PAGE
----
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Nearly Half Of ‘Luke Cage’ Season 2 Will Be Directed By Women

Marvel’s Netflix series has been growing to a point where much innovation is required. The brand has so many titles under its name now that the common 13 episode format may not be as appealing to a large audience anymore. What can one do when their methods are at risk of being stale? Innovation is the simple answer and Netflix has already tried to achieve this. Not only are all their titles thematically unique, but they may even range in length. The Defenders released last year to be the shortest Marvel Netflix program at only 8 episodes. Jessica Jones just released its new season that featured the traditional 13 episode run, but this time all directed by women. Considering the context of the show, the all-female director list was widely accepted as necessary for the better. According to BlackFilm, the next season of Luke Cage will be following close behind in these steps.


The site is reporting that nearly half of Luke Cage season 2 will be directed by women. Out of the 13 episode run, 6 episodes will be lead by a female voice. This list is right behind the latest season of Jessica Jones when it comes to the number of female directors hired for any Marvel television program. Yes, 6 female directors may not seem like a lot at a first glance. However, Luke Cage season 2 will now feature more female directors than all the rest of the Marvel Netflix programs. This list also beats out The Gifted, Inhumans, Runaways, Legion, Agent Carter, and Agents of Shield (not as a whole but individual seasons). With strong supporting characters like Misty Knight, Claire Temple, and Mariah Dillard- it is undeniably important to have female voices behind the camera. So who are these 6 directors? It has been confirmed for some time that Lucy Liu directed the first episode. Following her in the rest of the season will be Neema Barnette, Kasi Lemmons, Steph Green, Millicent Shelton, and Salli Richardson-Whitfield.


Lucy Liu on the set of Elementary. Via CBS


Besides her outstanding acting resume (Kill Bill, Charlie’s Angels), Lucy Liu already has experience directing television with Elementary and Graceland. Her experience balancing drama and crime make her a great fit for the show.



Neema Barnette on the set of Woman Thou Art Loosed On The 7th Day. Via Codeblack Entertainment


Neema Barnette has an extensive resume that proves her strengths in directing television. She has directed older programs such as The Cosby Show, A Different World, and Gilmore Girls. Her more recent work includes Being Mary Jane and Queen Sugar. She admirably makes directing look easy.



Kasi Lemmons Via Film Independent 


Kasi Lemmons also sports a long impressive resume. Besides starring in films such as Silence of the Lambs, she has also directed diverse films such as Eve’s Bayou, The Caveman’s Valentine, and Talk to Me. She just recently directed an episode of Shots Fired last year.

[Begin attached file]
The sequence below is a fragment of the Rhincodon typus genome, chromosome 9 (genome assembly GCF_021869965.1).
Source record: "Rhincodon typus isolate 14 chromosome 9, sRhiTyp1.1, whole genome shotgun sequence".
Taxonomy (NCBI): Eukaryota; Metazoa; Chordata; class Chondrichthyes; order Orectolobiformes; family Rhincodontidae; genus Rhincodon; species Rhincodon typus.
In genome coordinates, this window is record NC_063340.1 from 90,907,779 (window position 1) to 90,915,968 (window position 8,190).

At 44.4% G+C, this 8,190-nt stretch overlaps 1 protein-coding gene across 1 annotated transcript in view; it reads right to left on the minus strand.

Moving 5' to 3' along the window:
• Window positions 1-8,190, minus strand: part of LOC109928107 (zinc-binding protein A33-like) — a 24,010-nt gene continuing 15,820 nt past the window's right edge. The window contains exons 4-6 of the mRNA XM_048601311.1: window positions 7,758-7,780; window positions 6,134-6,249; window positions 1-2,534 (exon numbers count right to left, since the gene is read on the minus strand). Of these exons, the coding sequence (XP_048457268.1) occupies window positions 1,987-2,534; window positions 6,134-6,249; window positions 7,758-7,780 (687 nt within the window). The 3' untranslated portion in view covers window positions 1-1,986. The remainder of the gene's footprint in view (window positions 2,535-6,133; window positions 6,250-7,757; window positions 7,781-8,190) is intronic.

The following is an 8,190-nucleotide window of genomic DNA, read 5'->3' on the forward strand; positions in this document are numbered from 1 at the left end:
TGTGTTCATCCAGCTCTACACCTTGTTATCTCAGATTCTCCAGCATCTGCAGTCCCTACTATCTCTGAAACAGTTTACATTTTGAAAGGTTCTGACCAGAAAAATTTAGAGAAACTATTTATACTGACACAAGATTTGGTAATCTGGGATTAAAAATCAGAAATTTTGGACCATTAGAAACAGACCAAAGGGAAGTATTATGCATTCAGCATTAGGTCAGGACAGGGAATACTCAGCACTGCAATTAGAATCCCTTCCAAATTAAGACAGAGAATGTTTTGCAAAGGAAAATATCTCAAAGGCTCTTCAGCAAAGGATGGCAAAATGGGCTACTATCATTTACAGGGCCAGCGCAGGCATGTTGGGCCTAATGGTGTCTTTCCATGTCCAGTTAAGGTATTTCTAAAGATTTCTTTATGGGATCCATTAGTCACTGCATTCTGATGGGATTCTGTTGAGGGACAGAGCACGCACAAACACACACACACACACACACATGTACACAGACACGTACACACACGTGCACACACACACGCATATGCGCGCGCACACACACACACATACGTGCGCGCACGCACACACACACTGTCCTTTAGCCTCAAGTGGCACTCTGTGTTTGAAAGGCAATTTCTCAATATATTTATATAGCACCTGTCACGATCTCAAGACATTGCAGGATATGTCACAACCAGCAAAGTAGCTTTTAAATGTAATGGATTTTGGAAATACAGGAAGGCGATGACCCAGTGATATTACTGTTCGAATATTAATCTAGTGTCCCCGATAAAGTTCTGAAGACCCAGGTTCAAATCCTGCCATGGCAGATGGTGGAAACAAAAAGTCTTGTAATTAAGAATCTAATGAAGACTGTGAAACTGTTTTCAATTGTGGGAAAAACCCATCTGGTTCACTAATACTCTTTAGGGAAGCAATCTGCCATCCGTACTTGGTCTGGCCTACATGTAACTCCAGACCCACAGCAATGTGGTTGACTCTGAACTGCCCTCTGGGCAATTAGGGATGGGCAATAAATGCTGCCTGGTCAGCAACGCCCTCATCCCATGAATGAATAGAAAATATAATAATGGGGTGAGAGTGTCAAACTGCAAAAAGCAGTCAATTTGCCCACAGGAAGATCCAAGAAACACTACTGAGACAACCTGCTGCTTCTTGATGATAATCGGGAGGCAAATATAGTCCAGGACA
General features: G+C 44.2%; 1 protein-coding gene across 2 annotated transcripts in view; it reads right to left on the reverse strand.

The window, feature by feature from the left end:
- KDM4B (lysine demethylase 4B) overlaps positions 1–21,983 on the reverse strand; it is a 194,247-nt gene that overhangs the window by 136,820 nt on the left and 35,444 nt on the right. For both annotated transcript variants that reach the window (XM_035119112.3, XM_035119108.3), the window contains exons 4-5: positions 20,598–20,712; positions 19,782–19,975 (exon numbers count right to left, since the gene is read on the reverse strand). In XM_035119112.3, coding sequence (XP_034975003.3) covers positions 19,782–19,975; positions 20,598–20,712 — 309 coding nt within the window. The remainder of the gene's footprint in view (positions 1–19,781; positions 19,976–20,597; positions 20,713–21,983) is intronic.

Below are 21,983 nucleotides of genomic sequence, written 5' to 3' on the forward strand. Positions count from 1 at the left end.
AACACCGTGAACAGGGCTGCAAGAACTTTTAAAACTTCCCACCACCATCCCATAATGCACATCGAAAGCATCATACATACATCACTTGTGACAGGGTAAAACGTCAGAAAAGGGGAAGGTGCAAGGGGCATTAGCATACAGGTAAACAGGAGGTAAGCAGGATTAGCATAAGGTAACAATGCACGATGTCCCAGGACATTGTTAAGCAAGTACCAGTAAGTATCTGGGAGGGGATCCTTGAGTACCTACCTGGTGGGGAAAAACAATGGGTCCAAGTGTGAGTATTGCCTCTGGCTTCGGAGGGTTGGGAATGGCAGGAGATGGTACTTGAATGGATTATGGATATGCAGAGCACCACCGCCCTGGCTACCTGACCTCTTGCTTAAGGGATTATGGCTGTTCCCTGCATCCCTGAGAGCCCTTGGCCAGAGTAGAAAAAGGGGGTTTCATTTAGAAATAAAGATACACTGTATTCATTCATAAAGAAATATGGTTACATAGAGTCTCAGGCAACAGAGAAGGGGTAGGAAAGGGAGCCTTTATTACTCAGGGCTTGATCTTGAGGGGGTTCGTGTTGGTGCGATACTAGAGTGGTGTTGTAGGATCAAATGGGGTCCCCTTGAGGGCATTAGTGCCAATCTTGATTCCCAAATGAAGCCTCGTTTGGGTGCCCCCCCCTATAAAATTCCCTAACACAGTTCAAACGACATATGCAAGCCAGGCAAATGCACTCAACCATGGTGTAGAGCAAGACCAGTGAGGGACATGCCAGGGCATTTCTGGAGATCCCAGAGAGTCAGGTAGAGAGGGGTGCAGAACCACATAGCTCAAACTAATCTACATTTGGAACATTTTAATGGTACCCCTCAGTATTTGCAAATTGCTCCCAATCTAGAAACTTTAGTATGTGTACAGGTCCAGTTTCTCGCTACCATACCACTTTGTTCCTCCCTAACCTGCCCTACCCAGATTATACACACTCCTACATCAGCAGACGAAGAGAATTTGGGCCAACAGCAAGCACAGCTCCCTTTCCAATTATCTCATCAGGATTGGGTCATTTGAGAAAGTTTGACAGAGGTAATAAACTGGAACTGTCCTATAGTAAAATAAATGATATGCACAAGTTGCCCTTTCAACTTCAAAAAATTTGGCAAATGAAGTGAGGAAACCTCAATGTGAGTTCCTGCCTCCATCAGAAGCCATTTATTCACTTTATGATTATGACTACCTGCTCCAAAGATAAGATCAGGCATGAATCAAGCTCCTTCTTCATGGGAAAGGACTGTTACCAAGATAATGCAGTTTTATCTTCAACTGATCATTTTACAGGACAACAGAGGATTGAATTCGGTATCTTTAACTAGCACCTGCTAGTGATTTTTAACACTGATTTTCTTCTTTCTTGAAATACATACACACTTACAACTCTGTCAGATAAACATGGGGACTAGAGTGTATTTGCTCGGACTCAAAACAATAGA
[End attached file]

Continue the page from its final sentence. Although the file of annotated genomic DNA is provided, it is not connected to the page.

Steph Green Via Getty Images





Steph Green was nominated for an Oscar in 2009 for her short film New Boy. One has also probably seen her impressive work on television with episodes of The Americans, American Crime, and Bates Motel. Like Liu, crime and mystery could be considered her expertise.



Millicent Shelton on the set of Jessica Jones. Via Netflix


Millicent Shelton’s name should not be underestimated. She has experience directing the comicbook genre on television with Jessica Jones, Runaways, The Flash, and Supergirl. She has also directed television with prominent black casts such as Everybody Hates Chris, The Bernie Mac Show, Empire, and Blackish. Her work on 30 Rock lead her to be the first African-American woman to get a Primetime Emmy Nomination for Directing in a Comedy Series.



Salli Richardson-Whitfield as seen in Eureka. Via SyFy


Salli Richardson-Whitfield also has experience with the comicbook genre. She most recently directed an episode of Agents of Shield. Before that, she directed episodes from Eureka, Queen Sugar, and Dear White PeopleHowever, some may recognize her face more from acting in Eureka, I am Legend, Black Dynamite, and Being Mary Jane. Her work behind and in front of the camera make her a perfect fit for Luke Cage.

All 6 of these women have work to show that they would do nothing but elevate Luke Cage as a series. If one wants these types of programs to survive, then they must accept that more diverse voices are required behind the camera. Without diverse strong voices- one would get more of the same from the show instead of something new. If reading the previous work from these 6 women did not get you excited for Luke Cage season 2, then nothing else probably will. This could be something really unique for Marvel Netflix with this group of filmmakers involved. Make sure not to miss out on the fun when season 2 debuts on June 22.



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